What is the molecular mechanism underlying the codon-level modulation of the tradeoff between elongation speed and translational accuracy? A potential answer is synonymous codon usage bias (CUB). It has long been assumed that preferentially used synonymous codons are translated faster than unpreferred codons due to differences in the concentration of their cognate tRNAs –. Recent studies in E. coli, yeast, and mouse with ribosome profiling or run-off experiments, however, found similar elongation speeds for synonymous codons ,,. Hence, despite that CUB is known to impact translational accuracy ,, CUB is unlikely to modulate the speed–accuracy conflict. To confirm this, for each of the 18 amino acids encoded by more than one codon, we used an odds ratio (OR2; see Materials and Methods) to measure, within each gene, the relationship between the preference and elongation speed of its synonymous codons. OR2>1 indicates that preferred codons are translated faster than unpreferred codons, and vice versa. We then combined such information from all genes with available information, by the MH procedure. For the strain of the S288C background, 11 amino acids show OR2>1 (Figure 5A), not significantly more than the random expectation of 9 (p>0.20, binomial test). The overall OR2 combined from 18 amino acids by the MH procedure is 0.98, not significantly different from 1 (p = 0.215; Figure 5A). The same analysis was conducted for the other two yeast strains and similar patterns were observed (Figure S3A and C). These results demonstrate that the within-gene variation in elongation speed among all codons of an amino acid is not attributable to differences among synonymous codons, suggesting that even the same codon would have different elongation speeds according to different requirements for translational accuracy at different positions of a protein. To verify this prediction, we defined OR3, which is the same as OR1 except that it is calculated for each of the 61 sense codons (see Materials and Methods). That is, for a given codon in a given gene, OR3>1 indicates that evolutionary conservation predicts slow translation, and vice versa. Because of the lack of data for one of the codons, we calculated OR3 for each of the remaining 60 sense codons in each gene and then statistically combined them across genes. Because OR3 is calculated separately for each codon, it has a relatively large standard error, especially for codons that are rarely used (Figure 5B). Nonetheless, 42 codons show OR3>1, significantly more than the random expectation of 30 (p = 0.001, binomial test). There are seven codons whose OR3>1 significantly, whereas no codon has OR3<1 significantly (Figure 5B). When combined for all codons, OR3 significantly exceeds 1 (Figure 5B). As anticipated from the result on OR1 (Figure 4B), the deviation of OR3 from 1 is relatively small. However, the actual size of effect on translational accuracy by slowed elongation would be better estimated by controlled experiments for individual codons (see below). Notwithstanding, the above observations from the strain of the S288C background, along with similar results from the two strains with the SK1 background (Figure S3B and D), confirm our prediction and suggest that the regulation of the elongation speed of a codon relies on information beyond the identity of the codon.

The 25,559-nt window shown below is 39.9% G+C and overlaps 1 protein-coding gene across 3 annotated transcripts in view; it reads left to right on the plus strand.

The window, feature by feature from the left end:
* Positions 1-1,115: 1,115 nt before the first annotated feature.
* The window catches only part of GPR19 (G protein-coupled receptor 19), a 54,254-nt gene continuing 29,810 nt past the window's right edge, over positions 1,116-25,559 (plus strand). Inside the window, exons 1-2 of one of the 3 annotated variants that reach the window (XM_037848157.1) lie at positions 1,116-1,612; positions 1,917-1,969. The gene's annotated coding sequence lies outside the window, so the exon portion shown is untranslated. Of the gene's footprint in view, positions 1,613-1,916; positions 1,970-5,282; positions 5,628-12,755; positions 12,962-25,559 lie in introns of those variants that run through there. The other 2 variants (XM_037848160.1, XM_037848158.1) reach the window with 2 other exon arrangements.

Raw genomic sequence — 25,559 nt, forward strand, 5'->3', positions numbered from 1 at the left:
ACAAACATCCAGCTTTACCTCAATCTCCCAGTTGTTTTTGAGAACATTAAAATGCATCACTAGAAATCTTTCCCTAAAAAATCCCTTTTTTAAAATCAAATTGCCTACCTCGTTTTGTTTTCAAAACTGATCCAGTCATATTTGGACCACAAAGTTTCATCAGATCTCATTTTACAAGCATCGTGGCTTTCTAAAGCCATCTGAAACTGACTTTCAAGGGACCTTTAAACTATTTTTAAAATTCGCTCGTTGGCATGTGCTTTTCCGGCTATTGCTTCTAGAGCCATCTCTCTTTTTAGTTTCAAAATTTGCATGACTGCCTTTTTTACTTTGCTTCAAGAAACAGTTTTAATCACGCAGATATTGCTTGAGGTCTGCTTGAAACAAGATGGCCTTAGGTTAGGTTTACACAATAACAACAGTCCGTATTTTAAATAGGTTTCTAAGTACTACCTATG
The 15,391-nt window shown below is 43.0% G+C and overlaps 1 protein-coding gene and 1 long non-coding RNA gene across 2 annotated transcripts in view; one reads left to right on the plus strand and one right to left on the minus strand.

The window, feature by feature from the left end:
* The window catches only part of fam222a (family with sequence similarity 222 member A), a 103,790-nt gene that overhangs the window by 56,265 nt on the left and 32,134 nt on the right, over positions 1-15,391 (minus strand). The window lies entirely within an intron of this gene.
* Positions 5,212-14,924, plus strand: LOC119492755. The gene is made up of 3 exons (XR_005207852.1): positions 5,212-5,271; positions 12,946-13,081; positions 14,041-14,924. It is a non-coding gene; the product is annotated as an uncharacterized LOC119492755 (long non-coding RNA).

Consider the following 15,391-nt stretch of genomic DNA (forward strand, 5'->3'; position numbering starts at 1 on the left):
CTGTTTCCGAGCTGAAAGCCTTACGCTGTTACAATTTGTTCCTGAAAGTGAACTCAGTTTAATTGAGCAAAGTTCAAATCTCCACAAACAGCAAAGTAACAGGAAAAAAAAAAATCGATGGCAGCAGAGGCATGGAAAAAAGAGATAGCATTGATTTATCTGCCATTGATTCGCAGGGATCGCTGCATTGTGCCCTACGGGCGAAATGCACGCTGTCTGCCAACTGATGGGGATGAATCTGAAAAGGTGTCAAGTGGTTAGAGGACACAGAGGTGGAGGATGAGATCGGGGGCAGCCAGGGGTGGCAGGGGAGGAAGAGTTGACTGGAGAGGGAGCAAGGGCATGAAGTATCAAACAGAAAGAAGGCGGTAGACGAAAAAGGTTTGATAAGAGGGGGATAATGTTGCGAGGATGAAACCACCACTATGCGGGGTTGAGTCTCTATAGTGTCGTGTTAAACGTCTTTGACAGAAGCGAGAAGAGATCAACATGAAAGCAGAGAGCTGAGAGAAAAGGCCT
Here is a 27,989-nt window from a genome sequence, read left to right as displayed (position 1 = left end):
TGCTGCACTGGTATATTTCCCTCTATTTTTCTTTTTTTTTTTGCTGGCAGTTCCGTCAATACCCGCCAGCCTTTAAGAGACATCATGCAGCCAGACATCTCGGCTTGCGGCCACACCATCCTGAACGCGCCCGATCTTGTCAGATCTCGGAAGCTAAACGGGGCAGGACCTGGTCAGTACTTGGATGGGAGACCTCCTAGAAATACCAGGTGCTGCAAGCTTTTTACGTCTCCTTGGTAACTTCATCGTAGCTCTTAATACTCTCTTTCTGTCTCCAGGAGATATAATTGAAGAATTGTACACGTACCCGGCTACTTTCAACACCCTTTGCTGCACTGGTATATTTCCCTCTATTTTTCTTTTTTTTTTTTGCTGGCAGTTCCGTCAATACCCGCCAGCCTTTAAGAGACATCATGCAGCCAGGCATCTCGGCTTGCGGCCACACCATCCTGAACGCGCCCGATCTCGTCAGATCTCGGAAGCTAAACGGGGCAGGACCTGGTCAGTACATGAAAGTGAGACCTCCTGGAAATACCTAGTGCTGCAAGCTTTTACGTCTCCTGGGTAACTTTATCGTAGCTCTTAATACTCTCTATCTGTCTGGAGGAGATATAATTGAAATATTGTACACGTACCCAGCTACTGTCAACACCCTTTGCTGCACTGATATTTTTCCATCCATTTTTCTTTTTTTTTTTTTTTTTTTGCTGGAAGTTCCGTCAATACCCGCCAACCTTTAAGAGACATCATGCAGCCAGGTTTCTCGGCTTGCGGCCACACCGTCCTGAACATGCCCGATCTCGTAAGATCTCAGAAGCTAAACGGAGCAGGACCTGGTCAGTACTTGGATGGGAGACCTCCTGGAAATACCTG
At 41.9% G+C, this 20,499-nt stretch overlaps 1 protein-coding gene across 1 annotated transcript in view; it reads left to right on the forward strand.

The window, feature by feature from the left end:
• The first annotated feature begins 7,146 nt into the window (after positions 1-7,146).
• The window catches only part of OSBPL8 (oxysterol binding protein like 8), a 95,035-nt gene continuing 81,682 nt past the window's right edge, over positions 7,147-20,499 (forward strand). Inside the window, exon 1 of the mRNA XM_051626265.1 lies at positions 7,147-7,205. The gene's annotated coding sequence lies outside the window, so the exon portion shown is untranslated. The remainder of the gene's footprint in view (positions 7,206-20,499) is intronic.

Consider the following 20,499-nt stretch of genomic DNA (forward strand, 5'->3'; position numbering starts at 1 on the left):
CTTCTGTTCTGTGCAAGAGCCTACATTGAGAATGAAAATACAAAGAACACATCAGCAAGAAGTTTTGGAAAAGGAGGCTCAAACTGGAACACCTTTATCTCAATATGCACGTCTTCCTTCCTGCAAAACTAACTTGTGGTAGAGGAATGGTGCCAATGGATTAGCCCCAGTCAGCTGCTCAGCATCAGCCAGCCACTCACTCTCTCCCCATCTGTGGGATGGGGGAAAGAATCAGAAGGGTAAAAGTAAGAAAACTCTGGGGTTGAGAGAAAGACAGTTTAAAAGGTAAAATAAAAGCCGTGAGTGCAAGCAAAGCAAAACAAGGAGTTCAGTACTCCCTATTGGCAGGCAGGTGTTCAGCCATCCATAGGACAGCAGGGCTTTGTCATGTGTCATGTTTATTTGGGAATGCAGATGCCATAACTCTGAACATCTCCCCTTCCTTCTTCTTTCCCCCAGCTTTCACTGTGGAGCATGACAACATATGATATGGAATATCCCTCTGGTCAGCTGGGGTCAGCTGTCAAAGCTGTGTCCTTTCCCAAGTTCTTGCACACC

(A) Synonymous codon usage does not predict elongation speed. For each amino acid, OR2 is calculated for each gene and then combined across genes by the MH procedure. OR2>1 indicates that preferred codons are translated faster than unpreferred codons, and vice versa. The combined OR2 from all amino acids is not significantly different from 1 (p>0.2). (B) Among residues encoded by the same codon in the same gene, those that are more conserved are translated more slowly. For each codon, OR3 is calculated for each gene and then combined across genes by the MH procedure. OR3>1 indicates that conserved residues encoded by a codon are translated more slowly than unconserved ones encoded by the same codon, and vice versa. The combined OR3 from all codons is significantly greater than 1 (p<10−5). For both panels, error bar indicates one standard error, estimated by bootstrapping the genes 1,000 times. The standard error of OR3 for CGA cannot be estimated because CGA with relevant information occurred in only one gene. Nominal p values from the MH test are indicated by asterisks. * p<0.05; ** p<0.01; *** p<0.001.